COVID-19: Communicating with Seniors With Hearing LossFebruary 2, 2021
Early in the global COVID-19 pandemic, Johns Hopkins University noticed that many seniors with hearing loss, including those who were receiving at-home care, were having increased difficulty communicating. Due to masking requirements and physical distancing; medical professionals, in-home care aides and family members were having difficulty communicating with elderly relatives with hearing loss. Wearing a mask makes it impossible to read lips. And maintaining six feet of distance makes reading sign language more difficult.
In a Letter to the Editor of the Journal of the American Geriatrics Society, Dr. Nicholas Reed of Johns Hopkins outlines the problem as it pertains to a hospital setting. Many of the same concerns exist in at-home care. In addition to the issues of masks and distancing; noisy environments make it difficult for seniors with partial loss to understand speech. Using videoconference technology such as Zoom or Skype can help overcome masking and distancing issues. But slow internet connections can be a further barrier to communication, as sound may not match up with the visual.
Addressing Hearing Loss Issues in Seniors Receiving Home Care during COVID-19
There are a few recommended tools that can help facilitate effective communication with seniors who have hearing loss, including:
- Use a clear mask: Clear masks, or masks with a clear window, allow the senior with hearing loss to see the mouth of the speaker, which can assist with lip reading.
- Use teleconferencing, such as Zoom or Skype. When using these technologies. However, keep in mind the best practices for those with some hearing loss.
- Keep background noise to a minimum to limit distraction.
- Make sure there is enough lighting where you are to aide in lip reading or sign language comprehension.
- Maintain a stable internet connection. And try not to move the device around too much. Avoid moving from room to room or communicating while walking whenever possible.
- Speech to text apps. While accuracy can be a problem, using a phone’s speech-to-text function or dedicated apps like SpeechTexter or IBM’s Watson can be useful. It is important to make sure that the person with hearing loss understands that; the text may be imprecise and that you may need to correct some speech in order to convey your message.
- A low-tech solution for understanding is to have printed placards. Containing common phrases that you might use regularly. Use simple fonts, and make sure to make the font large enough to be read from a reasonable distance. Even larger than most people would consider making it. Those with vision problems tend to do better with sans serif fonts like Helvetica and Calibri, and use at least a 24 point size.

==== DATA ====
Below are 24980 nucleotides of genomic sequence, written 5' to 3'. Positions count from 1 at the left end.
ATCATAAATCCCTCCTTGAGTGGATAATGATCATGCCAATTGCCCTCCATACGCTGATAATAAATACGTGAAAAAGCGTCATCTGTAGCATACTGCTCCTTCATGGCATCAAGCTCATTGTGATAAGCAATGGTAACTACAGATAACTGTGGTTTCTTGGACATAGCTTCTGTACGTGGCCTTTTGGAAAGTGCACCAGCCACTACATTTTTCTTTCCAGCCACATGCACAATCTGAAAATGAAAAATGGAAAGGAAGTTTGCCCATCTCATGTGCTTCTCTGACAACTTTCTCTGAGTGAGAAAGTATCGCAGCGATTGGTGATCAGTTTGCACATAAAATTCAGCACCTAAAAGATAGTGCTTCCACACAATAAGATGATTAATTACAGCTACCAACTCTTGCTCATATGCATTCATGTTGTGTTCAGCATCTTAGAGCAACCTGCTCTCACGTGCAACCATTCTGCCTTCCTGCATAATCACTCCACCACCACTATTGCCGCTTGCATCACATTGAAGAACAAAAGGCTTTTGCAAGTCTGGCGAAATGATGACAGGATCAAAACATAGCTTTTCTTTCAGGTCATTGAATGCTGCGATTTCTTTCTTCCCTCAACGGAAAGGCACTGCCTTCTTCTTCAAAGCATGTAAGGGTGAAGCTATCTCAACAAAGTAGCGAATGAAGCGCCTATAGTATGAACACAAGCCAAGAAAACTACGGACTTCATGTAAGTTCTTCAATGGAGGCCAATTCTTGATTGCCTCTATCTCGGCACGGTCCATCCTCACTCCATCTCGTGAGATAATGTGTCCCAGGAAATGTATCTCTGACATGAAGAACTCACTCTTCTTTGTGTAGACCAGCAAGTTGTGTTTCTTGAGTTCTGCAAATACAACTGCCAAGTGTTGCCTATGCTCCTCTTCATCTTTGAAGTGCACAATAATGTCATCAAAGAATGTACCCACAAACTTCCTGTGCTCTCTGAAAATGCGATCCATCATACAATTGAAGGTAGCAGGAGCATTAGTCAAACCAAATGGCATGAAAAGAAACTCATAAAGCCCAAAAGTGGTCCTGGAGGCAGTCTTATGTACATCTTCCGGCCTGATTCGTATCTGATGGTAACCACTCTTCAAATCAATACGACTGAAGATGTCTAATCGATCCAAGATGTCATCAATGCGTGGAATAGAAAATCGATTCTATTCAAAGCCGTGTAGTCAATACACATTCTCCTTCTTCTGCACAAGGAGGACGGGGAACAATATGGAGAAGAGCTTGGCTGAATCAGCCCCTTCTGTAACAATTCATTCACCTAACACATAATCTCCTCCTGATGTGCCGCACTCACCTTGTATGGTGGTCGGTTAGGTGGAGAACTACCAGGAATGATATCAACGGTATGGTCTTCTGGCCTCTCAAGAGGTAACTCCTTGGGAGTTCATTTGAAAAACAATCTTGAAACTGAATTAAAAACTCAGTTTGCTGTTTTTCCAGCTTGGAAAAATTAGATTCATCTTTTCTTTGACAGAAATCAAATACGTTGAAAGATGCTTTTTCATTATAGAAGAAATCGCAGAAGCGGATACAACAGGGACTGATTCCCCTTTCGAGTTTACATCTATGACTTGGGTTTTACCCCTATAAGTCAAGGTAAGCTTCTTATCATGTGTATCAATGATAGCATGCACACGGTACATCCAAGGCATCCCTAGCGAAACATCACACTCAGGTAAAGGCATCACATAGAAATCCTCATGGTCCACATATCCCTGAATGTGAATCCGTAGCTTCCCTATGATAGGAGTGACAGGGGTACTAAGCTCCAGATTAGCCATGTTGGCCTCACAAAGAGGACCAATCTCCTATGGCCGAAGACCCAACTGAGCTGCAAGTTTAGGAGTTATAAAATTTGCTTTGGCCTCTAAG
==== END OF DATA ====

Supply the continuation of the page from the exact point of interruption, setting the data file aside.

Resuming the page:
- When none of these solutions will work; use a white board to write out communications. Be sure to write in large enough print.
Home Care Mitigation Strategies for Communicating with Seniors with Hearing Loss
When providing in-home care for someone with hearing loss, there are some general best practices to follow. Experts suggest that providers follow these best practices whenever possible, though they may need to be altered for COVID-19 protocols.
- Most importantly, make sure that both the person with hearing loss and the caregiver are focused on the communication. Multitasking while communicating can lead to distractions, and vital information can be missed.
- Talking face-to-face (as opposed to facing them in profile) where the person with hearing loss can visualize the mouth of the person speaking will allow them to concentrate on the communication and aid in lip-reading.
- Emphasize the speed of your speech rather than the volume. Experts call it “low and slow…” meaning lower volume and slower pace to enhance understanding, and don’t shout, as it can actually decrease how well the person speaking is understood while adding unnecessary angry or negative connotations to what is being said.
- Giving context to the conversation will increase understanding. For example, if the person with hearing loss knows that they are having a conversation about taking medications regularly, they will more readily understand specific words that may otherwise be mis-heard.
- If the person with hearing loss is having difficulty understanding, it’s better to rephrase rather than repeat. Simply saying the same thing again is likely to lead to more confusion and frustration, as it’s difficult to tell which words are causing the misunderstanding. Better to say the same thing in a different way in order to increase comprehension.
Following these best practices can significantly decrease the risk of miscommunication.
COVID-19 and Hearing Loss for Seniors in Home Care
It appears likely that some kind of hearing loss is a possible complication of COVID-19 as it has been reported in as many as one in ten COVID-19 patients. Any change in hearing should be reported to medical professionals, as sudden hearing loss tends to respond well to certain treatments. Experts suggest that this hearing loss is not surprising, as sensorineural hearing loss (meaning hearing loss that is caused by issues with either the structures in the ear that sense sound, or the nerves that transmit the sound) is frequently believed to be caused by viral infections. This complication tends to arrive later in the disease progression, sometimes occurring after recovery, so more study is needed to understand how and why this happens.
Home Care Powered by AUAF Provides Home Care Assistance to Those with Hearing Loss
Our dedicated home care aides can assist in providing home care services to elderly loved ones who need help living at home. E-mail us at email@example.com, or contact us to find out more about how those with hearing loss can receive our high quality home care services.
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